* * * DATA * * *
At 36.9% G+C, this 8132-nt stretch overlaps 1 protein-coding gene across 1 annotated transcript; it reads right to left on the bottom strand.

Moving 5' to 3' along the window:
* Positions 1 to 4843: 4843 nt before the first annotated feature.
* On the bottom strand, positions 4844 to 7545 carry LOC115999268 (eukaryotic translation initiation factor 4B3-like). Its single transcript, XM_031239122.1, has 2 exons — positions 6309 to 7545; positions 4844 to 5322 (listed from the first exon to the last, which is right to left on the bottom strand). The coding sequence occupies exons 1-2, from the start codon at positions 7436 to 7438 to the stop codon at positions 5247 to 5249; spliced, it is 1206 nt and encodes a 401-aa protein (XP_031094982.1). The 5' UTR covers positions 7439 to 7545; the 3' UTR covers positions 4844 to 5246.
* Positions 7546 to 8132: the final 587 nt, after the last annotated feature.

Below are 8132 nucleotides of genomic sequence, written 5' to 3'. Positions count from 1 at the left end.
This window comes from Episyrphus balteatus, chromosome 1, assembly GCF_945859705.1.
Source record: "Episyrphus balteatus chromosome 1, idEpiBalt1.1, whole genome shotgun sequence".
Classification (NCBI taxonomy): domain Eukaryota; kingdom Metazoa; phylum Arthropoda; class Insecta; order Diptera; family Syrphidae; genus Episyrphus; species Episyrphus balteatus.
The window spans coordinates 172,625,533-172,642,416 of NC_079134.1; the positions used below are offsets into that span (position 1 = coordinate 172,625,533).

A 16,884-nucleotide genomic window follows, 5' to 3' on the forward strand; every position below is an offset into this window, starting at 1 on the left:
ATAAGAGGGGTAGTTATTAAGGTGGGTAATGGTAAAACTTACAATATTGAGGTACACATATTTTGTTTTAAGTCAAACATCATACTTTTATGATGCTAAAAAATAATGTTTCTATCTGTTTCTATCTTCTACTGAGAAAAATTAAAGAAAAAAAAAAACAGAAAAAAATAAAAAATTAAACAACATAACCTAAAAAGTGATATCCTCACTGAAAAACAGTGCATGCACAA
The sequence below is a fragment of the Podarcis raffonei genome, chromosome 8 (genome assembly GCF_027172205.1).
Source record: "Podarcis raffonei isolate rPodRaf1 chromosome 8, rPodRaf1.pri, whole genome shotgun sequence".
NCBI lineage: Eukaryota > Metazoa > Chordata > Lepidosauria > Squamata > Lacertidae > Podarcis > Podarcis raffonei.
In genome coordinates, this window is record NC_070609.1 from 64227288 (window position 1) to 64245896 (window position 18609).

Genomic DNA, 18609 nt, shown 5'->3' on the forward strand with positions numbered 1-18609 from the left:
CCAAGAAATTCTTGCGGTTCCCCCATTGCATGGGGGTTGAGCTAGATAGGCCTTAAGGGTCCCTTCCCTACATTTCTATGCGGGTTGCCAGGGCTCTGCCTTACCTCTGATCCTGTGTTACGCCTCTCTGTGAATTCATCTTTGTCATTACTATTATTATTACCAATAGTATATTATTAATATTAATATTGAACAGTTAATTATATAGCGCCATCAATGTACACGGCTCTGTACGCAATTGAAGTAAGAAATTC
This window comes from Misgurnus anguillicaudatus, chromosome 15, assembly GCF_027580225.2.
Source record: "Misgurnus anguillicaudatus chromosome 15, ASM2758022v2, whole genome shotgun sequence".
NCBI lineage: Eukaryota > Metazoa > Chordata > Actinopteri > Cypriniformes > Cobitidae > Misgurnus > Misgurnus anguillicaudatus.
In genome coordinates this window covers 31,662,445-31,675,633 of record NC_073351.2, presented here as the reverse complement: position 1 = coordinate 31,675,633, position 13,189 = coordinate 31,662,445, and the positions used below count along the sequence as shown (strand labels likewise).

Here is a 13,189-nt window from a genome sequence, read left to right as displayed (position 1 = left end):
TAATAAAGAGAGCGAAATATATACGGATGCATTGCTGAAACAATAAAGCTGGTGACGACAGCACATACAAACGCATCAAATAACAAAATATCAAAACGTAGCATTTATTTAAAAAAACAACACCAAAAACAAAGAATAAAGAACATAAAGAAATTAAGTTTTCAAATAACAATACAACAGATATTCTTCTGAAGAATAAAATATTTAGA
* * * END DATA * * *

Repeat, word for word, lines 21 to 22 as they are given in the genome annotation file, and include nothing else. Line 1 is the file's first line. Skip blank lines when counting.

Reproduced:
NCBI lineage: Eukaryota > Metazoa > Chordata > Actinopteri > Cypriniformes > Cobitidae > Misgurnus > Misgurnus anguillicaudatus.
In genome coordinates this window covers 31,662,445-31,675,633 of record NC_073351.2, presented here as the reverse complement: position 1 = coordinate 31,675,633, position 13,189 = coordinate 31,662,445, and the positions used below count along the sequence as shown (strand labels likewise).